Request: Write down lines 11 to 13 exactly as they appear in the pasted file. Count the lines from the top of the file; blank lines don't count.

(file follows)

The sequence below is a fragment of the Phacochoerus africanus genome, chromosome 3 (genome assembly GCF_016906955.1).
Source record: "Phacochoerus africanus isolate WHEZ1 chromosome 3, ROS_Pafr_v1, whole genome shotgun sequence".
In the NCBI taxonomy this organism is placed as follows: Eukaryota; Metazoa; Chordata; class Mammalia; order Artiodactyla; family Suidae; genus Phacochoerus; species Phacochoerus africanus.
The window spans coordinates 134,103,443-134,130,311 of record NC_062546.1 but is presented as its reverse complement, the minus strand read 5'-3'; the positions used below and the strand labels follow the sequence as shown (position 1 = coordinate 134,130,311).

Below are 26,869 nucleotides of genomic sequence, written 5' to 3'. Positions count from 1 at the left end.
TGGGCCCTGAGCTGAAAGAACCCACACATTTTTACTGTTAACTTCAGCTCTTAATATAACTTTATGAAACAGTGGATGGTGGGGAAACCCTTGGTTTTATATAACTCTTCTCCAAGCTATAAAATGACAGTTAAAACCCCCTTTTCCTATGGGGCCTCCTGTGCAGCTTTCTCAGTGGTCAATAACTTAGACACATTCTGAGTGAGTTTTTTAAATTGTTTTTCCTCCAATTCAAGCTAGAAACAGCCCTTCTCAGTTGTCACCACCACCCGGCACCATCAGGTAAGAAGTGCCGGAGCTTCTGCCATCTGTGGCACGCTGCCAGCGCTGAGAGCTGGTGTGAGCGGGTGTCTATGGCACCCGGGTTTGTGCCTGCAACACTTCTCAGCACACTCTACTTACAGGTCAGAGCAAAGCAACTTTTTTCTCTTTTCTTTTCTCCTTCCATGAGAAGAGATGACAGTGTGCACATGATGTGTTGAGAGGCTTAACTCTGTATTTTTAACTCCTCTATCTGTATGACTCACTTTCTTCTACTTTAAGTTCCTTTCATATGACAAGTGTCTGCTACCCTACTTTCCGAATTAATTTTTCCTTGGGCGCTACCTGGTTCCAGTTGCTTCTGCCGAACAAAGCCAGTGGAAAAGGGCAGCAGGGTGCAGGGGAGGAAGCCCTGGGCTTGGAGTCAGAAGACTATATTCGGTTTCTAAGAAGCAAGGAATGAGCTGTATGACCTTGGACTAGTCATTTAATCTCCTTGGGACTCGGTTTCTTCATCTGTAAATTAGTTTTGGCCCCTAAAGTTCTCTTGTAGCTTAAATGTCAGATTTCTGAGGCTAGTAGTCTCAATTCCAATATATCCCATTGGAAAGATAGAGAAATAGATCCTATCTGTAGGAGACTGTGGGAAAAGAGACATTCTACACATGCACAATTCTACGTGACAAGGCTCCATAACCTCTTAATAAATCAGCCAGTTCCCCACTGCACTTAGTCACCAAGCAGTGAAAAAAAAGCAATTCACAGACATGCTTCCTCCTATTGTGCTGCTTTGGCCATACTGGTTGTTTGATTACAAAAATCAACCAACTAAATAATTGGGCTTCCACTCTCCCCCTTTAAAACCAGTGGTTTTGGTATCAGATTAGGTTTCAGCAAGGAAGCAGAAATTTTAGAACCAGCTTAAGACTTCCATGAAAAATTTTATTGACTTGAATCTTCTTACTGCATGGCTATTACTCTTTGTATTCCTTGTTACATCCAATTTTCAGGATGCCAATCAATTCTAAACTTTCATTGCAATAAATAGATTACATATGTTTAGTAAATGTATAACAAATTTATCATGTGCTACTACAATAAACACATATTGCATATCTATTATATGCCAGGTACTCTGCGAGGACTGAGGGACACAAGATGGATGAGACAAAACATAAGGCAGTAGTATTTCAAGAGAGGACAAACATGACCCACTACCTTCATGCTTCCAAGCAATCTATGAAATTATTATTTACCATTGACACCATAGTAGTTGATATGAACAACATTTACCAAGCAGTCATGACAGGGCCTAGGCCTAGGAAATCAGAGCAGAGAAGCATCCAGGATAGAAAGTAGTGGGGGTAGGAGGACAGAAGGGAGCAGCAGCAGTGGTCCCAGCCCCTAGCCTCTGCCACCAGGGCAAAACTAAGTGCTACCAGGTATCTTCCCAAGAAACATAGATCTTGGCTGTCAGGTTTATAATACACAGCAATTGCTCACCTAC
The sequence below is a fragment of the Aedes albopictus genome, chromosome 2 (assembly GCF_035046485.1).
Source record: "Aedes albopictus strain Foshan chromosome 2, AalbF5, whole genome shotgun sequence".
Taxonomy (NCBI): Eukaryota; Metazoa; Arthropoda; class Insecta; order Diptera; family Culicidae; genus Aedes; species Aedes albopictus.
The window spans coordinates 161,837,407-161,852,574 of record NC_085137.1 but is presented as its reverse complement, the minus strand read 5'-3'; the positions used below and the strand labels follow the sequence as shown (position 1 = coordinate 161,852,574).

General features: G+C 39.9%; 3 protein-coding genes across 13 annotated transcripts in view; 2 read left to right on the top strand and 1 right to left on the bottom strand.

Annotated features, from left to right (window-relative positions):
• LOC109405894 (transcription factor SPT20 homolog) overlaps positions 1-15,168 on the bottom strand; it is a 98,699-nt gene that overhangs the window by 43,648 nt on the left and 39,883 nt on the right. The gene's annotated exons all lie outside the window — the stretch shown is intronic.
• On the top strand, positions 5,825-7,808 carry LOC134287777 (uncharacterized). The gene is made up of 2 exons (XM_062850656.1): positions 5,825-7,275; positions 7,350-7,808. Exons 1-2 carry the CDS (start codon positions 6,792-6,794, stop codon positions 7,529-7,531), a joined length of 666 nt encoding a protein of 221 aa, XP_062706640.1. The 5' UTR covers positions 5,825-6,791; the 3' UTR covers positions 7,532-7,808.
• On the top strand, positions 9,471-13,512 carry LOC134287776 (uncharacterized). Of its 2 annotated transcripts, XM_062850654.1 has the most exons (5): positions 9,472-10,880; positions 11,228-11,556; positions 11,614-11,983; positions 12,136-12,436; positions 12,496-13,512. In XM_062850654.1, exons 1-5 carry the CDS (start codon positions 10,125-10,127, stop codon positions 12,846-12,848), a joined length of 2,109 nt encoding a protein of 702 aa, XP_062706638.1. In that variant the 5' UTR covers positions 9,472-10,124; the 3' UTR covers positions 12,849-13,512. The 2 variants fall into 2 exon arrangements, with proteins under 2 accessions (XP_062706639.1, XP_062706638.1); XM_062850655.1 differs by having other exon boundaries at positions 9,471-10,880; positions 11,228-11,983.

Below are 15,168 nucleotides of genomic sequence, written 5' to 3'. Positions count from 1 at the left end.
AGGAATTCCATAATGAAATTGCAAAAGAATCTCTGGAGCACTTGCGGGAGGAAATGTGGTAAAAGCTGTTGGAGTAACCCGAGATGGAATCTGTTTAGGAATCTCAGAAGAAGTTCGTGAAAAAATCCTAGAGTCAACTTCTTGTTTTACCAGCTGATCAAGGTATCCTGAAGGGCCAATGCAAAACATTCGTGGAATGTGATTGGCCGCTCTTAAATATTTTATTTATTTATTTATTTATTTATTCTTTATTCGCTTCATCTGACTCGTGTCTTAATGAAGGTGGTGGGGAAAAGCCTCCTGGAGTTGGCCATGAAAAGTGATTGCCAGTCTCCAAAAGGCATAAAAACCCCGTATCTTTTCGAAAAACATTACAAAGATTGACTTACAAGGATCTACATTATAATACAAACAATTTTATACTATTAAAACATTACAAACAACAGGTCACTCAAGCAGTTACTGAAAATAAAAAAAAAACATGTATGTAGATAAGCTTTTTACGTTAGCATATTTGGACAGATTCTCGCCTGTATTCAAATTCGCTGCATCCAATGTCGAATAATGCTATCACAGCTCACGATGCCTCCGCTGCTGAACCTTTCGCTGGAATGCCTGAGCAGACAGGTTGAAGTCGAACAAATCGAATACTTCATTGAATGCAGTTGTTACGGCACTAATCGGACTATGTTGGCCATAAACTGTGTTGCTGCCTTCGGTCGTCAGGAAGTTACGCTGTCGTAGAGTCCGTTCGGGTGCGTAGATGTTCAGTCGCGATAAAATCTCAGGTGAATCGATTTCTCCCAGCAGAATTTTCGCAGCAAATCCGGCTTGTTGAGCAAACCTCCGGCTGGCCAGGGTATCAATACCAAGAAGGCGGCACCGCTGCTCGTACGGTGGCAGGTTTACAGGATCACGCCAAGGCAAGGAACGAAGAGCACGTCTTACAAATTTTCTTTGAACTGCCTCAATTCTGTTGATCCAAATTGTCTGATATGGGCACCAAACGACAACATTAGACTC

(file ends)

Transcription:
General features: G+C 39.9%; 3 protein-coding genes across 13 annotated transcripts in view; 2 read left to right on the top strand and 1 right to left on the bottom strand.

Annotated features, from left to right (window-relative positions):
• LOC109405894 (transcription factor SPT20 homolog) overlaps positions 1-15,168 on the bottom strand; it is a 98,699-nt gene that overhangs the window by 43,648 nt on the left and 39,883 nt on the right. The gene's annotated exons all lie outside the window — the stretch shown is intronic.